Bunyip: (say ‘bunyuhp)
noun 1. an imaginary creature of Aboriginal legend, said to haunt rushy swamps and billabongs.
2. Obsolete a full-grown beast (def. 2) which has remain unbranded.
3. Obsolete an impostor. [Aborig.; Wathawurung]
Bunyips, apparently, are nocturnal creatures known to haunt waterholes. It’s been suggested that there are more than a couple of Australian poets to whom this description might apply. This, certainly, is a rich poetry issue, a nest-full of the finest new writing, from Jennifer Maiden, John Kinsella, Maria Takolander, Michael Farrell, Craig Powell, Michael Sharkey, Kate Middleton and many others (several of them quite tee-totalling), plus essays by Kevin Hart on A.D. Hope, Lachlan Brown on Kevin Hart, Michael Buhagiar on Christopher Brennan, Suzie Cardwell on John Scott, Mike Ladd on poetry and radio, John Jenkins on poetry and film, Michael Ackland on Murray Bail, and, here and in The Long Paddock, further bunyipery of the highest order: reviews of many new poetry collections, an interview with Laurie Duggan, and a striking selection of new short fiction.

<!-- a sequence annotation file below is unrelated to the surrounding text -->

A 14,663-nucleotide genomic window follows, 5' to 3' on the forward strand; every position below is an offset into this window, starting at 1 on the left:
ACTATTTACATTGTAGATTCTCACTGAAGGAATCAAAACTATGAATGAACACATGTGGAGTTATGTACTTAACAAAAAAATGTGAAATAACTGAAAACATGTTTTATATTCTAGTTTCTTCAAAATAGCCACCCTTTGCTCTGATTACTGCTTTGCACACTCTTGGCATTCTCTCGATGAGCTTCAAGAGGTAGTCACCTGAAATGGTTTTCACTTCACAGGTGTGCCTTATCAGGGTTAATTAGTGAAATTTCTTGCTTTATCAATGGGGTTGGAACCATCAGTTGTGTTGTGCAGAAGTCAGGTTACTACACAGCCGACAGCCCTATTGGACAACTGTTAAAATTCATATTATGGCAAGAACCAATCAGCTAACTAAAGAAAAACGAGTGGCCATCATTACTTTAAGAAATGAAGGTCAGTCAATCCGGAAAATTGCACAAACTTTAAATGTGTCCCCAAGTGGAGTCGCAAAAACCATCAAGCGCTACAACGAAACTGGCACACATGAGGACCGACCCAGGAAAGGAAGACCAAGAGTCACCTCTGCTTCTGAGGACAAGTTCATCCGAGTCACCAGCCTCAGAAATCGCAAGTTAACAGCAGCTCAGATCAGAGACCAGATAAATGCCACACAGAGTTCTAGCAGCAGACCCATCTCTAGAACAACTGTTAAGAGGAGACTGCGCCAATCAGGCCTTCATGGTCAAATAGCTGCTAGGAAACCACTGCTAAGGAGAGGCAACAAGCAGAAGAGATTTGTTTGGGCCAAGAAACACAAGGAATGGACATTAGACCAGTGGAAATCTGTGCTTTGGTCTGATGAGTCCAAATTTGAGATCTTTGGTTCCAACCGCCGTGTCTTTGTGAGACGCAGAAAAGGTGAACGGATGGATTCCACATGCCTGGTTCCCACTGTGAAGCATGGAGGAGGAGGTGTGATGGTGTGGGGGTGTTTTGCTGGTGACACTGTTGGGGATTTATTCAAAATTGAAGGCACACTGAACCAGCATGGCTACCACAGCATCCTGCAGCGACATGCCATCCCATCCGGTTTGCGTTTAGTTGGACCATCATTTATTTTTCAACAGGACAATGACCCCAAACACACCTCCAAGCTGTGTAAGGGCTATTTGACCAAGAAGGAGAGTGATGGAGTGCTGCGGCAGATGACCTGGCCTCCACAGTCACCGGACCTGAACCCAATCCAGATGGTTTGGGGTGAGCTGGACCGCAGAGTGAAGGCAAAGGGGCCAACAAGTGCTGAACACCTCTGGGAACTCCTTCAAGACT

Please come to the launch of the latest issue of Southerly, A Nest of Bunyips. The launch will have food and wine, and of course, lots of readings from our fabulous contributors.
Where: John Woolley Building, University of Sydney, N395 lecture theatre
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